Mainly Tech projects on Python and Electronic Design Automation.

Tuesday, November 22, 2011

A better candidate selection process

I just read an article that had a good go at explaining why Silicon Valley firms are filled with white middle class males that managed to actually do what it set out to do when it explained why it wanted to take a more reasoned approach. They boil it down to everyone having an in-built bias - not necessarily a good or bad thing, it is just how humans operate. The article then comes up with a very useful experiment:

When selecting from resumes for interview, have the names, age, sex, and origin of the candidates blanked out.

The author found that his resulting selections for interview were a lot different to what he had before.

He goes on to discuss how orchestras changed from being all male affairs to the current mix of genders by them adopting a selection process where candidates played unseen, behind a screen, and where selected based on how well they played.

This got me wondering about the current controversy about Oxbridge admissions. Maybe the universities should adopt similar schemes, candidates should be lead to a separate room, unseen, where voice changers would mask ethnicity and accent, The interview would be audio only and taped, with the selection panel in a separate room. After the interview, the candidate should be given a copy of the tape, and another copy kept for independent review. The idea would be to make the process a better meritocracy rather than the obvious selection of "people like me" that goes on at the moment.

Oh, here's the link to the original article.

Tuesday, November 08, 2011

Should you worry about a 2x speedup?

Let's take as context an implementation of a task for Rosetta Code - a site set up to compare how different programming languages are used to implement the same task for over five hundred tasks and over four hundred languages.

My short answer would be it depends! You need to:
  • Read all of the task description,
  • Read some of the solutions in other languages, 
  • And maybe skim the tasks talk page
I.e.  ensure you know what the task is asking for and then verify that both solutions solve the task as stated. It can be very easy to misinterpret what the task is asking for, for example, if a task asks for a particular algorithm, do both the examples you are comparing use that algorithm?

As well as comparing two implementations for speed, you should also compare for readability. How well the code reads can have a large impact on how easy the code is to maintain. It has been known for task descriptions to be modified; someone tracking that modification may need to work out if and how code needs to be updated. If an example is overly complex  and/or unidiomatic then it could cause problems.

Time complexity. If one version of code works better when given 'bigger' data then  you need to know more about when that happens - it could be that the cross-over point in terms of speed of execution is never likely to be met. Maybe the size of data needed to reach cross over is unreasonable to expect, or that other mechanisms come into play that mask predicted gains (in other words you might need to verify using that actual bigger data set to account for things like swapping or caching at the OS and hardware level.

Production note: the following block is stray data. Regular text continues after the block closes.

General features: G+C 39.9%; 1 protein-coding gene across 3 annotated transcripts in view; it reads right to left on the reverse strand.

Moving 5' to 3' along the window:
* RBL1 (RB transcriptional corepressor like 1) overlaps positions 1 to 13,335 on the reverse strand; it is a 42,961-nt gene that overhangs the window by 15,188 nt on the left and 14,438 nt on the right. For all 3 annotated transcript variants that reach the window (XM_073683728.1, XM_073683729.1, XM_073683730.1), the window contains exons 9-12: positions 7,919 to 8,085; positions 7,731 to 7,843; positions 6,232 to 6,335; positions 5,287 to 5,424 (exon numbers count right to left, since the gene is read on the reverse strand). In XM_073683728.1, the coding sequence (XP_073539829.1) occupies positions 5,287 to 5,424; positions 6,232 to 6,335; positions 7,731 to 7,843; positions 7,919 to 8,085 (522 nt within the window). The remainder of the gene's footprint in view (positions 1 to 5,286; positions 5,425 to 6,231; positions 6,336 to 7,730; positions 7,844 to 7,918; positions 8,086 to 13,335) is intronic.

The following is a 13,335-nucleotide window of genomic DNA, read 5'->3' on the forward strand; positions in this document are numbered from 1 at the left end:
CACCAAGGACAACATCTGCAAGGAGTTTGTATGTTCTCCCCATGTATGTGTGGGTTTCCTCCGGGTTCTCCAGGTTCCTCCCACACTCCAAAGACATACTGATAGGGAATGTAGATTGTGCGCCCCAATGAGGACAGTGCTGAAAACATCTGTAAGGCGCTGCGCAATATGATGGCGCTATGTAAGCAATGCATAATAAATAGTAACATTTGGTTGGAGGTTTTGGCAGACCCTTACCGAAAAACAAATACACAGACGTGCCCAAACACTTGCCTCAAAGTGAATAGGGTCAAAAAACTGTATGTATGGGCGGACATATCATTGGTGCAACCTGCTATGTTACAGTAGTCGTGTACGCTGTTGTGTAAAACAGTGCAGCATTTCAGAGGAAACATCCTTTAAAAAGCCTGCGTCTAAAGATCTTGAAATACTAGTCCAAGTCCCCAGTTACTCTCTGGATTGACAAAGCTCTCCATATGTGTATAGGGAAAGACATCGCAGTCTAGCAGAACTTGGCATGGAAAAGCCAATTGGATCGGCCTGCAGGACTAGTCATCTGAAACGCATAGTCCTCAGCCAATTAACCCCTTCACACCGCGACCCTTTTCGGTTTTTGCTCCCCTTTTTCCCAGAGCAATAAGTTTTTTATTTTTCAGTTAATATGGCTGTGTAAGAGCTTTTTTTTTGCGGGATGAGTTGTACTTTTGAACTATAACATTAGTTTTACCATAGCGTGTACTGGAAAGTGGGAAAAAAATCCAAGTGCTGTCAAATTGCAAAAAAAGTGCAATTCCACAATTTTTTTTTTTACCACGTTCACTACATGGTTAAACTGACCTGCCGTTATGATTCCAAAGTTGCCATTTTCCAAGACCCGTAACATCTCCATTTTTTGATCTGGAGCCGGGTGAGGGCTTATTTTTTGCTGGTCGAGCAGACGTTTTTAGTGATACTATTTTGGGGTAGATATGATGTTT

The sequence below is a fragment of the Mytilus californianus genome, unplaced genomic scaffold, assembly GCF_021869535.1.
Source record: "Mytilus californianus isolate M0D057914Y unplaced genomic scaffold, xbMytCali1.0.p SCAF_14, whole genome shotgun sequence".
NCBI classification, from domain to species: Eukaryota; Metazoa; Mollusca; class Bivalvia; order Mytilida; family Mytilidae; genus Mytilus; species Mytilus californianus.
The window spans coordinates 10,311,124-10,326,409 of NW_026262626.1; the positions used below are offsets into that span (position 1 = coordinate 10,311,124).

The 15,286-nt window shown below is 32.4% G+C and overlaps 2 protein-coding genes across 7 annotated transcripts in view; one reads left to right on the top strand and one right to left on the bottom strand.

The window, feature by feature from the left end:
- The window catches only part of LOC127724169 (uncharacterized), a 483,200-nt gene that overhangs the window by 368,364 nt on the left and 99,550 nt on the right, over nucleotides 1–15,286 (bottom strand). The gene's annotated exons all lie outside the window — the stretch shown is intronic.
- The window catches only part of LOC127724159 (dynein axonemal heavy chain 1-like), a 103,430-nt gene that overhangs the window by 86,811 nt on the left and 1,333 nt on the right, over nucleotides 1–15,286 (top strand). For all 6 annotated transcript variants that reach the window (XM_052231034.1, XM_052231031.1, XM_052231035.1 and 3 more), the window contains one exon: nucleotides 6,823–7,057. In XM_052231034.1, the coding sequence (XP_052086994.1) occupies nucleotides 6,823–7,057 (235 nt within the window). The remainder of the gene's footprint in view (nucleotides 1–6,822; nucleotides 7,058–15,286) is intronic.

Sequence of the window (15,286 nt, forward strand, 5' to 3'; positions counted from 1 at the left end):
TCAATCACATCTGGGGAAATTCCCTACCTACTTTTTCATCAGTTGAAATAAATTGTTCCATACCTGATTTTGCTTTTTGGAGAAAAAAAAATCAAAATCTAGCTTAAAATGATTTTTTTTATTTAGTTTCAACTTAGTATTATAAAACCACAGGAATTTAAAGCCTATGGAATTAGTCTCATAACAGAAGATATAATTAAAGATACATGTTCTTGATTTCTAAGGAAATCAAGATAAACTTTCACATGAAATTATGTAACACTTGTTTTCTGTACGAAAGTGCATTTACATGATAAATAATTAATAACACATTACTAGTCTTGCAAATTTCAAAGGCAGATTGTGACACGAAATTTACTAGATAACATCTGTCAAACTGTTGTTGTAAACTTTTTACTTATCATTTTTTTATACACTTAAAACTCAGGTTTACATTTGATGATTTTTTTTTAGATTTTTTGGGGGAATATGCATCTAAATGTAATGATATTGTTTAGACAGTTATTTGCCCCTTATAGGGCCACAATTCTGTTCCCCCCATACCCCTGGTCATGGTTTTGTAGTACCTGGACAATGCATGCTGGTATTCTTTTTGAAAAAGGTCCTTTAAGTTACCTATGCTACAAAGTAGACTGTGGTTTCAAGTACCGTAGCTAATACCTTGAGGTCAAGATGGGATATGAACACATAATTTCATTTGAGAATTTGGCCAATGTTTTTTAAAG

How fast does it need to be? Rosetta code doesn't usually mention absolute speed of execution, but if one example takes ten hours and the other takes five then you might want to take that into account. If one example took 0.2 seconds and the other only 0.1 seconds then I guess there is an unwritten expectation that examples "don't take long to run" where long is related to the expectation and patience of the user.

You need to look at the context. In the case of Rosetta code, it may be best to give a solution using a similar algorithm to other examples, or a solution that shows accepted use of the language.

When you make your considered choice, you might want to squirrel away the losing code with notes on why it wasn't used,  - On Rosetta Code we sometimes add more than one solution to a task with comments contrasting the two if they both have merit.

It seems to me that talk about optimising for speed, and speed comparisons tends to dominate on the web over other optimisations, (usually with no extra info on the accuracy of the result. Actually there might be more cases of a revised result that showed not even the first digit of the original answer was right, but more than two digits of precision were shown in the answers)!

Wednesday, June 08, 2011

Woa - a glitch on Wolfram Mathworld?

I had come across Kaprekar numbers and decided to write a Rosetta Code task around the series. There were issues about the need for extra explanation of why 1 is a member of the series.
I had originally read the wp description and noted that there is a main part to testing if a number is in the series:
 In mathematics, a Kaprekar number for a given base is a non-negative integer, the representation of whose square in that base can be split into two parts that add up to the original number again. For instance, 45 is a Kaprekar number, because 45² = 2025 and 20+25 = 45.
 That is, splitting the ordered digits of the square of the number into two parts that sum to the original number.

Wikipedia then goes on to state that runs of all zeros are not considered positive integers and so 100*100 = 10,000 and 100 + 000 = 100 is disallowed.

What got me was that 1 is considered a member of the series. The only way I could shoe-horn it into the general rule is to allow "splitting" the digits of the square before the first or after the last digit and so producing a number with no digits in it as a partial sum that is allowed and has value zero?!

I widened my references and took a look at the Wolfram Mathworld entry.  Its explanation for the series does not allow for 1 being a member, but shows it as such anyway. It is confused as it describes a series that would exclude numbers 4879 and 5292, i.e. Sloanes A053816; but points to  Sloanes  A006886!

Sloanes A006886 gives another definition for the series: